Demenga plays the Bach suites a full whole tone down from modern pitch, a tuning contemporaneous with the time of their composition. He even uses unwound strings for a noticeably rawer sound. The Prélude of No. 5 is particularly visceral for it, those opening groans rising from the root of our expectations with withered leaves and rustling secrets. The Courante of the same no longer skips but struggles in an attempt to free itself from the swamps. The Sarabande, however, sings in a way I’ve never known it to before or since. The famous No. 6 Prélude also retains much of its inherent light and bridges over into one of the more heartfelt Allemandes on record. The penultimate Gavotte is also notable for its rustic edge. These are unlike most renditions out there, and for that reason may divide listeners. Either way, I feel as if I have spilled enough virtual ink in Bach’s name to leave my impressions at that and turn to what is most remarkable about this release: the works of Japanese composer Toshio Hosokawa and his mentor, the late Korean composer Isang Yun.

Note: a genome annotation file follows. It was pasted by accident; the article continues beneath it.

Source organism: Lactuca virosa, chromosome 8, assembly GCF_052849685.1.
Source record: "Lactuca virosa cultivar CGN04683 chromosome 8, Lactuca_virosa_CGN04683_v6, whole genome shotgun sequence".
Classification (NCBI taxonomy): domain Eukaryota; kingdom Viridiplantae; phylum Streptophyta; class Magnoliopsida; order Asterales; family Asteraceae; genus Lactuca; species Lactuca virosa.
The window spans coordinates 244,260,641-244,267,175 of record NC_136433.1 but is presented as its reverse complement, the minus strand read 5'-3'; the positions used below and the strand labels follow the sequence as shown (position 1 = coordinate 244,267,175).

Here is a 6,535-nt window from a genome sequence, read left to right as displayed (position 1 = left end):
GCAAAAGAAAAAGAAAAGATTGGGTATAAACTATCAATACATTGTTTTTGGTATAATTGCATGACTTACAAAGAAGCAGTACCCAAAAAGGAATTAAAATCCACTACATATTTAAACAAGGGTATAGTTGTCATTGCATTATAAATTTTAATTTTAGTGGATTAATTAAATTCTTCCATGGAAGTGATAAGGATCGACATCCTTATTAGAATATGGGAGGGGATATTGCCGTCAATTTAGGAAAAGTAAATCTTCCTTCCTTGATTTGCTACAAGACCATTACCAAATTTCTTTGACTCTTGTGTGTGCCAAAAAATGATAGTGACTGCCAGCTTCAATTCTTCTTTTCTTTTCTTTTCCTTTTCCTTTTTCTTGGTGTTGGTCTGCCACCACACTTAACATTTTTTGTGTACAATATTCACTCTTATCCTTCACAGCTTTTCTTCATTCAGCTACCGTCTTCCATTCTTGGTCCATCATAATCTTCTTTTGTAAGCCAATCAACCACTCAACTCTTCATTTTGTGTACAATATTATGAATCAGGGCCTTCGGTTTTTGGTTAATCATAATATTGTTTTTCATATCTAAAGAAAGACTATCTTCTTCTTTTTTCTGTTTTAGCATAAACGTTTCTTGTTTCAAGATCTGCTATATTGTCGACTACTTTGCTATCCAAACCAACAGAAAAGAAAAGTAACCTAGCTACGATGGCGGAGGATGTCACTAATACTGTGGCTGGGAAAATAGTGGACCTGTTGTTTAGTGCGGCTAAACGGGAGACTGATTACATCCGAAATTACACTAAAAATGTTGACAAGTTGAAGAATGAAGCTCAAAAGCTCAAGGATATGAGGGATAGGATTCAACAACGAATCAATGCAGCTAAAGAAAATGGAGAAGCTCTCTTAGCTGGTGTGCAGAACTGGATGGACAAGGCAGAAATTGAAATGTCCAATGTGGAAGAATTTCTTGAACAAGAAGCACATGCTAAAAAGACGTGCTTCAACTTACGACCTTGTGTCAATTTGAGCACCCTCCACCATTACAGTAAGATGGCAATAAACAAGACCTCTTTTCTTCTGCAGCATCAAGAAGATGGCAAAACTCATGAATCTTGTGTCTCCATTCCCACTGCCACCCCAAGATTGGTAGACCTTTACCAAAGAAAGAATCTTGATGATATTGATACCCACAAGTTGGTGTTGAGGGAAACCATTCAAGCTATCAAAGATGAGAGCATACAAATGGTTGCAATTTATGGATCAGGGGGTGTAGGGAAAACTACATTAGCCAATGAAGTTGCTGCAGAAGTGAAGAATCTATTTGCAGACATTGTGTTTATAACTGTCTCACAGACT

Of Hosokawa’s music, Oswald Beaujean has said, “These sounds, to be sure, never appear in the form of musical imitation. Instead, they are reduced to their essence and always retain something deeply artistic.” And indeed as we wrap ourselves in the silvery veils of In die Tiefe der Zeit (Into the depths of time) for cello and accordion (1994/96), we may not help but feel the ground falling away at our feet. The music pulses like a dying body, a light blinking through a gauze curtain. The overall sound is akin to a Japanese mouth organ with a harmonic outlier skirting the edges of its reedy sound. In it we hear a story of famine, of broken families, of burned villages, of people torn from their places of worship. The accordion (played to weeping perfection by Teodoro Anzellotti) shows us the way through this wreckage, so that we might sit before a cross, steeped in the lessons of trauma.